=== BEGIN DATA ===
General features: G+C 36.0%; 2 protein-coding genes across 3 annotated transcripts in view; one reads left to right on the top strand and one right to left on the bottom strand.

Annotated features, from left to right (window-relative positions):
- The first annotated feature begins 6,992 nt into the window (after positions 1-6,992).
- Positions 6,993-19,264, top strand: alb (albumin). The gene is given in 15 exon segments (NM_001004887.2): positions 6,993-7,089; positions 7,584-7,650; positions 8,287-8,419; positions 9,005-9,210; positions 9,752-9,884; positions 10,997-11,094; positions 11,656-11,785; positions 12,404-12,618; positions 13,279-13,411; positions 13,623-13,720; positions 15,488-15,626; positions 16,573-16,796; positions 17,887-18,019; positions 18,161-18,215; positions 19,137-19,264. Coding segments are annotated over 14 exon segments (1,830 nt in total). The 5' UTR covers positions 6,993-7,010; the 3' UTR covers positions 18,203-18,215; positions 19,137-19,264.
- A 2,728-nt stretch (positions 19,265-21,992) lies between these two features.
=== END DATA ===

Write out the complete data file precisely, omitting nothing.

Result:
General features: G+C 36.0%; 2 protein-coding genes across 3 annotated transcripts in view; one reads left to right on the top strand and one right to left on the bottom strand.

Annotated features, from left to right (window-relative positions):
- The first annotated feature begins 6,992 nt into the window (after positions 1-6,992).
- Positions 6,993-19,264, top strand: alb (albumin). The gene is given in 15 exon segments (NM_001004887.2): positions 6,993-7,089; positions 7,584-7,650; positions 8,287-8,419; positions 9,005-9,210; positions 9,752-9,884; positions 10,997-11,094; positions 11,656-11,785; positions 12,404-12,618; positions 13,279-13,411; positions 13,623-13,720; positions 15,488-15,626; positions 16,573-16,796; positions 17,887-18,019; positions 18,161-18,215; positions 19,137-19,264. Coding segments are annotated over 14 exon segments (1,830 nt in total). The 5' UTR covers positions 6,993-7,010; the 3' UTR covers positions 18,203-18,215; positions 19,137-19,264.
- A 2,728-nt stretch (positions 19,265-21,992) lies between these two features.